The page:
BALTIMORE, JULY 24 -- Maryland State School Superintendent Joseph L. Shilling said today it would cost the state $328 million next year to start phasing in an ambitious strategy he has proposed for improving public education.

Shilling affixed a price tag to his initiatives for the first time as educators throughout the state complained that many of his ideas would strain their school systems' budgets and their energies.

Encouraged by Gov. William Donald Schaefer to think big in designing educational improvements, Shilling has recommended a dramatic 15-point plan. For instance, he suggested that the state add 20 days to the school year, furnish preschool classes for all disadvantaged 4-year-olds, double the number of school computers and raise the compulsory attendance age from 16 to 18.

At a hearing today before the State Board of Education, teachers, administrators and lobbyists indicated support for many of the ideas -- in principle. But from rich school systems and poor ones alike, educators complained about the cost and the potential burden.

"{We} feel we have jumped on a merry-go-round that is gaining speed," said Wayne Carmean, assistant superintendent in Cecil County, a 12,000-student school system in northeast Maryland. "Smaller systems and less-wealthy systems will need more hands to do the work you are proposing."

Added Robert Shoenberg, president of the Montgomery County Board of Education, "We are concerned that local school systems cannot afford to implement these strategies." Shoenberg said there is a limit to how many changes "even the largest systems can attend to and still do a good job."

But state legislators said the state can't finance all of the changes, either. "It's almost impossible to conceive where $328 million on top of what we're already spending would come from . . . at a time when we're concerned about a recession, increased unemployment, and {welfare} rolls going up," said Del. Nancy C. Kopp (D-Montgomery), chairman of the House Appropriations Committee's education subcommittee.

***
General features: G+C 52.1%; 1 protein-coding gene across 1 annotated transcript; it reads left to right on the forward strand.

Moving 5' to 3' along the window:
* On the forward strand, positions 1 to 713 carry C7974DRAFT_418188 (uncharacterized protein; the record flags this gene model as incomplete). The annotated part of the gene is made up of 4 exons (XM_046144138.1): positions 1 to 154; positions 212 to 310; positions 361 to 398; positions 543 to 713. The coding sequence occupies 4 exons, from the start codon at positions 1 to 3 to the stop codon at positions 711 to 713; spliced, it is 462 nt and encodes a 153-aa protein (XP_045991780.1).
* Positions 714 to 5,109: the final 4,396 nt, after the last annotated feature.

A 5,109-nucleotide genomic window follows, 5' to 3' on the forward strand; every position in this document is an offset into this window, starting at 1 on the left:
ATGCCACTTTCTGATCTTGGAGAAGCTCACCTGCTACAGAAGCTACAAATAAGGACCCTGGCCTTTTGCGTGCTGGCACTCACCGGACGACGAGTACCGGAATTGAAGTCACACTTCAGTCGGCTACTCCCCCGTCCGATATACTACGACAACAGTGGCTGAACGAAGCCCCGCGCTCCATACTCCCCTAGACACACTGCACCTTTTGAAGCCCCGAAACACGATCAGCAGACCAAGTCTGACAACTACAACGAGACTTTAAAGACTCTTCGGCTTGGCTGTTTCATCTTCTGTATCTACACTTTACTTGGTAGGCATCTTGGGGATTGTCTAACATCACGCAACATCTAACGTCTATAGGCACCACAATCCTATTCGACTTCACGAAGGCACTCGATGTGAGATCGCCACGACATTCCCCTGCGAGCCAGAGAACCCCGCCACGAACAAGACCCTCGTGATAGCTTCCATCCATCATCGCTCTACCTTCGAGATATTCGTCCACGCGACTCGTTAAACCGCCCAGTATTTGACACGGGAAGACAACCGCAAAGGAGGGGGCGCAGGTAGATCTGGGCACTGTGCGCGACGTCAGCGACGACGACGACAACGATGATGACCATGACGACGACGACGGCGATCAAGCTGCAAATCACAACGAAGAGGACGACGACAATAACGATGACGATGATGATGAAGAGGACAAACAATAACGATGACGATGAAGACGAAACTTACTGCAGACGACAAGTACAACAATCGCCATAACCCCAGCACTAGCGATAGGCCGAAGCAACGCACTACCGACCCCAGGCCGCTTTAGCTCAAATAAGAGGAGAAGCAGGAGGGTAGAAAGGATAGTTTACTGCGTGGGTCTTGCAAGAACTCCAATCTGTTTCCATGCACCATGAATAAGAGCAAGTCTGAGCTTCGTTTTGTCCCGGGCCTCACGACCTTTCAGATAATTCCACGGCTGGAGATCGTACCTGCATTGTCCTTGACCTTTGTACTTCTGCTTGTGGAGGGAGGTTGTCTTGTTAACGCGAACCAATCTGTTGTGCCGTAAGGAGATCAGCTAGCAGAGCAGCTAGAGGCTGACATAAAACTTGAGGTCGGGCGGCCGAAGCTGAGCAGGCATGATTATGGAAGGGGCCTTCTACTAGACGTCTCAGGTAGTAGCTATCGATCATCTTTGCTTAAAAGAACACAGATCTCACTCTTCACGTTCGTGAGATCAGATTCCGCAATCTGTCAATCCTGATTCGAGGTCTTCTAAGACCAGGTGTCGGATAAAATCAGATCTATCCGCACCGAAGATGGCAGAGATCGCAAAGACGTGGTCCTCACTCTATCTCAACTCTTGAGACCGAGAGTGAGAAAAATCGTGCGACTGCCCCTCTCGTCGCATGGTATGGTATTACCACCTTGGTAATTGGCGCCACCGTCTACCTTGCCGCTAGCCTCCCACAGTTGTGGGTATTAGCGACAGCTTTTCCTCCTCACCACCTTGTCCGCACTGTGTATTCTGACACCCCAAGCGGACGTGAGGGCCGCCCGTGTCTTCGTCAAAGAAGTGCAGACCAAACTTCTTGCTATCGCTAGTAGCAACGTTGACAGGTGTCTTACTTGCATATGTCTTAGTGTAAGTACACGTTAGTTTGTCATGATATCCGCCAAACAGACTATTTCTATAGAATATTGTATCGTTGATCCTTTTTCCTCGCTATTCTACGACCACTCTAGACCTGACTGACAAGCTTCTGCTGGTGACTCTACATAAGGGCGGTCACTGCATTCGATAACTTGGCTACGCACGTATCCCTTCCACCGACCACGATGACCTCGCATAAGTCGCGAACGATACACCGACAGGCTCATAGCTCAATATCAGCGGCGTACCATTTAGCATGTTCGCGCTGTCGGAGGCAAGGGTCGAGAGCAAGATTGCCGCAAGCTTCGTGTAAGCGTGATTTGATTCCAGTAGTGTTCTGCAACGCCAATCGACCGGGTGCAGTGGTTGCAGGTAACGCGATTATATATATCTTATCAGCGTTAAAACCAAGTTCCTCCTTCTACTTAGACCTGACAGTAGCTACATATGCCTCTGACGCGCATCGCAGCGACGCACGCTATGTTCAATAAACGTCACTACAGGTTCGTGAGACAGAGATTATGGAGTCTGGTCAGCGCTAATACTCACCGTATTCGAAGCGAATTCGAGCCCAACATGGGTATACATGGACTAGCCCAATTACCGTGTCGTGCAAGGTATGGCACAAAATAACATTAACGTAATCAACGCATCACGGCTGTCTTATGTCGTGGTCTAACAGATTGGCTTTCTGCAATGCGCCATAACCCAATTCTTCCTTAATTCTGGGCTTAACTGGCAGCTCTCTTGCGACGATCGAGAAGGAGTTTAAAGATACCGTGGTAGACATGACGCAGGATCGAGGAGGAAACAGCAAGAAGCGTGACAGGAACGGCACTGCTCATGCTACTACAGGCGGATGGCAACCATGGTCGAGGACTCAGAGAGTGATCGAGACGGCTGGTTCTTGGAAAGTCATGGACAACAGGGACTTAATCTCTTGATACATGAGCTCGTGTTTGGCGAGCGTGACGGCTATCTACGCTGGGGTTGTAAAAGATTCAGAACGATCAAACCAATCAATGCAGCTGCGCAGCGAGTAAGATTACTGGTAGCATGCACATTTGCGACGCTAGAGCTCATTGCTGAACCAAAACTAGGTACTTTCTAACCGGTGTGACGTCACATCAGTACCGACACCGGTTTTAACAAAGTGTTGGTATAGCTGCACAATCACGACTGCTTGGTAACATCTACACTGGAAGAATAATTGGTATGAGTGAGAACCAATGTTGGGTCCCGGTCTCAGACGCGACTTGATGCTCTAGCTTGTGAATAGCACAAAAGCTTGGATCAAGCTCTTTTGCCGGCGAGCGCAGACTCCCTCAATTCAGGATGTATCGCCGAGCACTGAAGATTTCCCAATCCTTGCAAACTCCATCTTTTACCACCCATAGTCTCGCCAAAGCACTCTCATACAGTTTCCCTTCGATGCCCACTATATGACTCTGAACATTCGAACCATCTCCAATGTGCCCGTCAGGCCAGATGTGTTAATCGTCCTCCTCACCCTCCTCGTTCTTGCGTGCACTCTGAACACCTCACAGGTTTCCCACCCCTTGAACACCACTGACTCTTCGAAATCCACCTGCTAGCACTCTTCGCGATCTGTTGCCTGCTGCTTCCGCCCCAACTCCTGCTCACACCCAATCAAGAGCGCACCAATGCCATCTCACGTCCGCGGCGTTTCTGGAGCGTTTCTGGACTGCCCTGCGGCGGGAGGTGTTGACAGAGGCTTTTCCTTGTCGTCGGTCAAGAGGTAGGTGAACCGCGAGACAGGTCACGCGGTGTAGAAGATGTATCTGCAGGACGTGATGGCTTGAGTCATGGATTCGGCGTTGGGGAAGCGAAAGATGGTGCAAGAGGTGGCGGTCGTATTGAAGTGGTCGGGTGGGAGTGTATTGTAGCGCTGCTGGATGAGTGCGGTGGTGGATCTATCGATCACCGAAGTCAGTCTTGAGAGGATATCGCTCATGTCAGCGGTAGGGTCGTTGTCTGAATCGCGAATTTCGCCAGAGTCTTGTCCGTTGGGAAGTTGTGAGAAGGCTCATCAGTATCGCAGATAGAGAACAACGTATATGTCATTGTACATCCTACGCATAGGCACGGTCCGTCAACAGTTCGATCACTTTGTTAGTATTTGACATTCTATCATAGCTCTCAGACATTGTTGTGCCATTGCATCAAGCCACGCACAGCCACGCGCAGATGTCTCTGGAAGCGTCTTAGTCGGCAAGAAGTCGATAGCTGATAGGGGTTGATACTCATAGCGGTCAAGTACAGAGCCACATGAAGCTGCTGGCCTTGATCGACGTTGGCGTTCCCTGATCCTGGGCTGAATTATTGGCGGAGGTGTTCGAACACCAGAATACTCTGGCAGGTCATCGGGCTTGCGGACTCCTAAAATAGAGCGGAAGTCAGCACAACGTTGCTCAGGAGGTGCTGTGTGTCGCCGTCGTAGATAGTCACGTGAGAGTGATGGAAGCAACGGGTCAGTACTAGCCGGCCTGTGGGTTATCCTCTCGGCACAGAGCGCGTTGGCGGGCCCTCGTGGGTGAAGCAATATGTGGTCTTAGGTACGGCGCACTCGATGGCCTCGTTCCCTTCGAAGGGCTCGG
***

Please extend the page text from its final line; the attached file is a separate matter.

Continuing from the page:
Shoenberg was one of several speakers who contended that Shilling has put too much emphasis on standardized tests. Other speakers said it would be counterproductive to require students to remain in school until they reach 18, unless the state also redoubles its efforts to work with hard-to-educate teenagers. Still others said that the lengthening of the school year from 180 to 200 days would be expensive and not necessarily the best way to improve education.

But the speakers' most consistent message dealt with money and its proper source. "Clearly, these are state proposals, and they must be funded primarily by the state," said Mark Woodard, of the Maryland Association of Counties.

After the hearing, Shilling disagreed. "I don't think we can hand the whole bill to the state," he told reporters.

He said he believes the state should spend $328 million next year to begin implementing his proposals. Currently, Maryland spends $1.4 billion on public education.

Shilling said he believes about two-thirds of the increase should be spread across the state, according to Maryland's current formula for alloting education subsidies.

The remaining $100 million, he said, should be devoted to the state's eight poorest jurisdictions. As a result, Shilling said, relatively affluent schools systems in suburban Washington, such as Montgomery and Howard counties, would end up absorbing most of the initiatives' costs.

Shilling said he expects the state school board to pare the budget recommendation before deciding next month how much money to seek for the next fiscal year.

After the hearing, the board's new president, Robert C. Embry Jr., said he was uncertain what the board would end up recommending.

Schaefer, who has praised Shilling's proposal in the past, was out of town today and unavailable for comment. His press secretary, Paul E. Schurick, said, "The plan will not be rejected because it costs too much . . . . Once it's been accepted or rejected on its merits, then let's move on to the affordability issue."Staff writer Richard Tapscott contributed to this report.